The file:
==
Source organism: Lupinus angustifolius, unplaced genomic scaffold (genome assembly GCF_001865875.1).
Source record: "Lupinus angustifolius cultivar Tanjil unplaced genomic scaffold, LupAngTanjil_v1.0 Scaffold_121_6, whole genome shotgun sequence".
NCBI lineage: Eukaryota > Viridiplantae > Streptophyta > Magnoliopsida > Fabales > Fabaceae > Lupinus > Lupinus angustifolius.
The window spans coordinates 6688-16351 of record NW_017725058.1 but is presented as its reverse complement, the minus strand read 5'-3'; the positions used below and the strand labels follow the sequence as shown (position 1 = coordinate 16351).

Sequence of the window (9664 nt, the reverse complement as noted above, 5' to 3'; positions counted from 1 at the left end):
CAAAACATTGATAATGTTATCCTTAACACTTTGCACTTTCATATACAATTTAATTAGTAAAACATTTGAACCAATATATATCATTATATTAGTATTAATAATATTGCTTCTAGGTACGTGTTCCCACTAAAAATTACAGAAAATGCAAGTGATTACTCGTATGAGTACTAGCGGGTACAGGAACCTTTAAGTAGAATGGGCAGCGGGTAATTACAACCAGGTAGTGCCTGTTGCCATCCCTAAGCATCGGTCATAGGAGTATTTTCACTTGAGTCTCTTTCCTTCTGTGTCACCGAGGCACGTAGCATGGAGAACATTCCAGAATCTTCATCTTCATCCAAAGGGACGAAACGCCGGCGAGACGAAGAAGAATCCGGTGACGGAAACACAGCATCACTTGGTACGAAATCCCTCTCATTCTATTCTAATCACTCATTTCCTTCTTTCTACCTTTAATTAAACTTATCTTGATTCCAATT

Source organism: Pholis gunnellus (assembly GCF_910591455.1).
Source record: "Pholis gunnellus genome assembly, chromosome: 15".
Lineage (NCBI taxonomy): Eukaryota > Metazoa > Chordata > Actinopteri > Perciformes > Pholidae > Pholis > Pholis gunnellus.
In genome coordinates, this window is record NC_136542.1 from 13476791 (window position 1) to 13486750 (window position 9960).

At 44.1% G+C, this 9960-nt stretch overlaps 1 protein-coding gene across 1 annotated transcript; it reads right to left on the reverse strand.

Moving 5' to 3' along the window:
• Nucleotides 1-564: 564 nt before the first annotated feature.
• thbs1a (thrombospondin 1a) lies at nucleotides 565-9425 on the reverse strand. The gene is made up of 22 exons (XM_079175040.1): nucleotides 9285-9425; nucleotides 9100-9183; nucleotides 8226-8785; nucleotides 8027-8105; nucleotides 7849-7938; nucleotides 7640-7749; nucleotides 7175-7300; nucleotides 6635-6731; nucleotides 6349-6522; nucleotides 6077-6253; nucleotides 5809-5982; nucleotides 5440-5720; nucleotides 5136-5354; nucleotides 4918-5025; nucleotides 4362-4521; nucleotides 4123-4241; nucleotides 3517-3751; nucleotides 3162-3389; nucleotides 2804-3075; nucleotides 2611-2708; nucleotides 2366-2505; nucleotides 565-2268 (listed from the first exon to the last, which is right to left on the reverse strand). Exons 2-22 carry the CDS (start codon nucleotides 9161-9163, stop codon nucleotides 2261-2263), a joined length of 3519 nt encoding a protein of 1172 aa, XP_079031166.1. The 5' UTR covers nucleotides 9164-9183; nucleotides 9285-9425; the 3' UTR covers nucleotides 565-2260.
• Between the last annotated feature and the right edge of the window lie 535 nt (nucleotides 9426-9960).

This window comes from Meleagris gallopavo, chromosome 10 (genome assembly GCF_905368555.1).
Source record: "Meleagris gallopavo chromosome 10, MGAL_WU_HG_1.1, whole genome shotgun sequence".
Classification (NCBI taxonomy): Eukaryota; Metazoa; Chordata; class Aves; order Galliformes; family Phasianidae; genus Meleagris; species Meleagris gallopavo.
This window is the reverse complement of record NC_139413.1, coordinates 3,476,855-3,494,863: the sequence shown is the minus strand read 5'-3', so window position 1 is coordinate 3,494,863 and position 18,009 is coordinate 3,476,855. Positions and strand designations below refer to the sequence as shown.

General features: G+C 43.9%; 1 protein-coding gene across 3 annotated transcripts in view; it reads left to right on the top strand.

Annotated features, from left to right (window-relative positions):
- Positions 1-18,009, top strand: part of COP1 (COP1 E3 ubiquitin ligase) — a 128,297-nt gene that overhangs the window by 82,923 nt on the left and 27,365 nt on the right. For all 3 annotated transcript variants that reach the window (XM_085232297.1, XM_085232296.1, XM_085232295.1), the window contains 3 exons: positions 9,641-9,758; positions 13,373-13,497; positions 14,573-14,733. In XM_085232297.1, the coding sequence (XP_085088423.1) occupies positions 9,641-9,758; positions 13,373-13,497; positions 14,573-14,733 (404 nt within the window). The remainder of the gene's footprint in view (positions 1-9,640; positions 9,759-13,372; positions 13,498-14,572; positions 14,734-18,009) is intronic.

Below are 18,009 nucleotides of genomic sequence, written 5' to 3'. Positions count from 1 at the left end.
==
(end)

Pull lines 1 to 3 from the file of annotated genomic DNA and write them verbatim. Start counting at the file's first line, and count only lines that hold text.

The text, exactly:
Source organism: Lupinus angustifolius, unplaced genomic scaffold (genome assembly GCF_001865875.1).
Source record: "Lupinus angustifolius cultivar Tanjil unplaced genomic scaffold, LupAngTanjil_v1.0 Scaffold_121_6, whole genome shotgun sequence".
NCBI lineage: Eukaryota > Viridiplantae > Streptophyta > Magnoliopsida > Fabales > Fabaceae > Lupinus > Lupinus angustifolius.